Written by: Michael Den Boer on February 26th, 2006
Theatrical Release Date: Poland, June 3rd, 1975
Director: Walerian Borowczzy
Cast: Grazyna Dlugolecka, Jerzy Zelnik, Olgierd Lukaszewicz, Roman Wilhelmi
DVD Released: 2003
Approximate Running Time: 130 minutes
Aspect Ratio: 1.85:1 Anamorphic Widescreen
Rating: 15 (UK)
Sound: Dolby Digital Mono Polish
DVD Release: Nouveaux Pictures
Region Coding: Region 2 PAL (UK)
Retail Price: $31.95
Synopsis: Eva has fallen in love with the new lodger Lukasz Niepolomski who has moved into her parents place. Their brief affair is quickly ended when he is unable to get a divorce from his wife. They are later reunited when he is wounded during a duel. Eva stays with him and nurses him back to health. Lukasz goes to Rome to once and for all finalize his divorce so that he can finally be with Eva. While in Rome his is imprisoned and when Eva hears about this she rushes to be by his side. When she arrives she soon discovers that his has already left. Eva spends the next few years traveling around Europe looking for Lukasz.
The Story of Sin is loosely based on Stefan Zeromski novel Dzieje grzechu. It is hard to believe that the same person that directed this poetic period drama would later direct in the same year the borderline pornographic film The Beast. The subject matter in Story of Sin is in line with the rest of the films Walerian Borowczzy directed except for one major difference and that is the subtle and not pervasive way in which the story is told.
The film is filled with lush photography and long languid shots that are rarely interrupted by kick edits. The films strongest asset is actress Grazyna Dlugolecka who made her acting debut in the film as Eva. Her transformation from a naïve young woman into a victim who has lost all of herself worth is heartbreaking and tragic. Throughout the film her character meets several shady men who make promises to her that they never planned to keep.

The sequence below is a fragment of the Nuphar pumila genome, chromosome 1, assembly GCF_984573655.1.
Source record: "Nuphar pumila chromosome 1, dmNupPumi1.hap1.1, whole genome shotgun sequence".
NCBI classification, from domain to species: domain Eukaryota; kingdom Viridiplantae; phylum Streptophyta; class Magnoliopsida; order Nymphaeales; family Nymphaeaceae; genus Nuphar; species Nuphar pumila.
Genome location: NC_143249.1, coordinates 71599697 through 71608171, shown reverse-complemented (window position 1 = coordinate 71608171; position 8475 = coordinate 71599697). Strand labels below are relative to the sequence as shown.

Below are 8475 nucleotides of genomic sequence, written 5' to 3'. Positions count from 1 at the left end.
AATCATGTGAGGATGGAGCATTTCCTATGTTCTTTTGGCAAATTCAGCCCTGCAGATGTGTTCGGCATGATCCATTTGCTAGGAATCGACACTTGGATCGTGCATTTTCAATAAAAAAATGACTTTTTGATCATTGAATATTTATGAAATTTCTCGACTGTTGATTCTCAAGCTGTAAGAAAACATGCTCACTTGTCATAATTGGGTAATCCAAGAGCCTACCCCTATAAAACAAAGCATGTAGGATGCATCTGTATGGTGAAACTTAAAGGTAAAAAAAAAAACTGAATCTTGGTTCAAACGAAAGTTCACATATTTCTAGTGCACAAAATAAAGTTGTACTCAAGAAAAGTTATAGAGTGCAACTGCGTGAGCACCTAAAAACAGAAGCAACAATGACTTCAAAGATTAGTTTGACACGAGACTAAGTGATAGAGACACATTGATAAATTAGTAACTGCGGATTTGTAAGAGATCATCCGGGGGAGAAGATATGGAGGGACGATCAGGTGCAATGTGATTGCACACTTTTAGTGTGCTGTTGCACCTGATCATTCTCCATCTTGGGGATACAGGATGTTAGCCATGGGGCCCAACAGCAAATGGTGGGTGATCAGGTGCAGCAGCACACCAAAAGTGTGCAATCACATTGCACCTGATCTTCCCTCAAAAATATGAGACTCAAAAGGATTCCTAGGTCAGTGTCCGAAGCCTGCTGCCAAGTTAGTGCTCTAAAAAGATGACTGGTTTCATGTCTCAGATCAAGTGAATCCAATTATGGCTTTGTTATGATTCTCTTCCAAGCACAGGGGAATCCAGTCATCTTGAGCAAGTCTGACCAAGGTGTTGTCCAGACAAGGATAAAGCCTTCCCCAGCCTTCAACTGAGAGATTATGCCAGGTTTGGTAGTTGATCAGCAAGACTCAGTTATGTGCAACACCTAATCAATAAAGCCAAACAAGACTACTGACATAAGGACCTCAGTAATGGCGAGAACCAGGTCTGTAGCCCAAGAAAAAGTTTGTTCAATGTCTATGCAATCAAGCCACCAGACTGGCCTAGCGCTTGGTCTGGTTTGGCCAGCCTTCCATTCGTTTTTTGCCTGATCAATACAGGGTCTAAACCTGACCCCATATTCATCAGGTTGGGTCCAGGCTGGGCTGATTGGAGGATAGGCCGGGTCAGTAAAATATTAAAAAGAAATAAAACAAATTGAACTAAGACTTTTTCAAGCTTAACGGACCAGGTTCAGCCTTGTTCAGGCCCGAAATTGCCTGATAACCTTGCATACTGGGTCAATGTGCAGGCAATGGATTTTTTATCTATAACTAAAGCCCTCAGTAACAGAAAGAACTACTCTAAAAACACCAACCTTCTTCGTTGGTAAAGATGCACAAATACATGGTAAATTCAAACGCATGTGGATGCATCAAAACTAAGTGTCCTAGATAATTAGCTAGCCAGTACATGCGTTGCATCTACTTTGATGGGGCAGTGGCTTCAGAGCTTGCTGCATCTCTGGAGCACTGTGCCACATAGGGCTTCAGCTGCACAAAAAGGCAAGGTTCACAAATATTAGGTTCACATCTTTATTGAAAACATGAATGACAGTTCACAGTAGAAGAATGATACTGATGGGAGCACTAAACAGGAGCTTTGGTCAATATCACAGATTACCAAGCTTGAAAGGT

The plot starts off slowly and it doesn’t really start to pick up steam tell about half way through the film. Outside of the lead actress Grazyna Dlugolecka the rest of the cast feels like they are sleep walking through their roles. Despite being one of Walerian Borowczzy’s more accessible films The Story of Sin is not one of his stronger films as its struggles at times to find its direction.
Nouveaux Pictures presents The Story of Sin in an anamorphic widescreen that preserves the film’s original 1.85:1 aspect ratio. The source print used is at times a little rough around the edges as there are many instances of nicks and scratches as well as noticeable cigarette burns. The colors fare better as there are no problems with colors bleeding into each other. Overall this transfer despite its flaws is more then watch able.
This release comes with only one audio option the film’s original Polish language track which is presented in a Dolby Digital mono. The audio sounds too thin at times and I had to adjust the volume a few times. There is also some noticeable hiss throughout. The audio while not in the greatest shape is more than serviceable. Removable English subtitles have been included that are easy to read and follow.
The extras for this release include three text essay’s “Dzieje Grzechu 2000”, “Stefan Zeromski” and “Father Walerien of the Devils: The Strange Case of Wayward Auteur”. All three essay’s are well written and informative. Other extras include two interviews one with actress Grazyna Dlugolecka who discusses how she got the role of Eva and working with director Walerian Borowczzy. The second interview is with Walerian Borowczy who discusses sex and eroticism in his films. Rounding out the extras is an audio commentary with Walerian Borowczzy expert Daniel Bird who is filled with many great facts and stories about Borowczyk. The audio commentary does suffer from many instances of dead silence as Daniel Bird disappears from time to time.
Nouveaux Pictures The Story of Sin DVD comes with some interesting extras that offer more insight into the film The Story of Sin and while their audio/video presentation for the film is less than stellar is more than adequate until a more definitive release of this film comes along.